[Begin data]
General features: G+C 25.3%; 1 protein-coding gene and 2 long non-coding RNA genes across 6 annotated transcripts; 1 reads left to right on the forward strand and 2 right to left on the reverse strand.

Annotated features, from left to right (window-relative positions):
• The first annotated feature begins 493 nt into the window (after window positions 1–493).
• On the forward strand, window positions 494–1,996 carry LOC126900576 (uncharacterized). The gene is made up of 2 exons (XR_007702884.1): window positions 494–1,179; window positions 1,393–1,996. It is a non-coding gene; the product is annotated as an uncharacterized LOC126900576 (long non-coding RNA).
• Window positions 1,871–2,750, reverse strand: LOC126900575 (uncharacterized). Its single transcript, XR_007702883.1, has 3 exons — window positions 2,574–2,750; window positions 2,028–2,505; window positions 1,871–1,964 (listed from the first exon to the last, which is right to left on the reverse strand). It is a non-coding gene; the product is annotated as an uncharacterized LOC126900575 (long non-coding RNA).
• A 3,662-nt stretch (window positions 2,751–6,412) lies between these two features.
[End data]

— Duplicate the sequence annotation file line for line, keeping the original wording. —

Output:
General features: G+C 25.3%; 1 protein-coding gene and 2 long non-coding RNA genes across 6 annotated transcripts; 1 reads left to right on the forward strand and 2 right to left on the reverse strand.

Annotated features, from left to right (window-relative positions):
• The first annotated feature begins 493 nt into the window (after window positions 1–493).
• On the forward strand, window positions 494–1,996 carry LOC126900576 (uncharacterized). The gene is made up of 2 exons (XR_007702884.1): window positions 494–1,179; window positions 1,393–1,996. It is a non-coding gene; the product is annotated as an uncharacterized LOC126900576 (long non-coding RNA).
• Window positions 1,871–2,750, reverse strand: LOC126900575 (uncharacterized). Its single transcript, XR_007702883.1, has 3 exons — window positions 2,574–2,750; window positions 2,028–2,505; window positions 1,871–1,964 (listed from the first exon to the last, which is right to left on the reverse strand). It is a non-coding gene; the product is annotated as an uncharacterized LOC126900575 (long non-coding RNA).
• A 3,662-nt stretch (window positions 2,751–6,412) lies between these two features.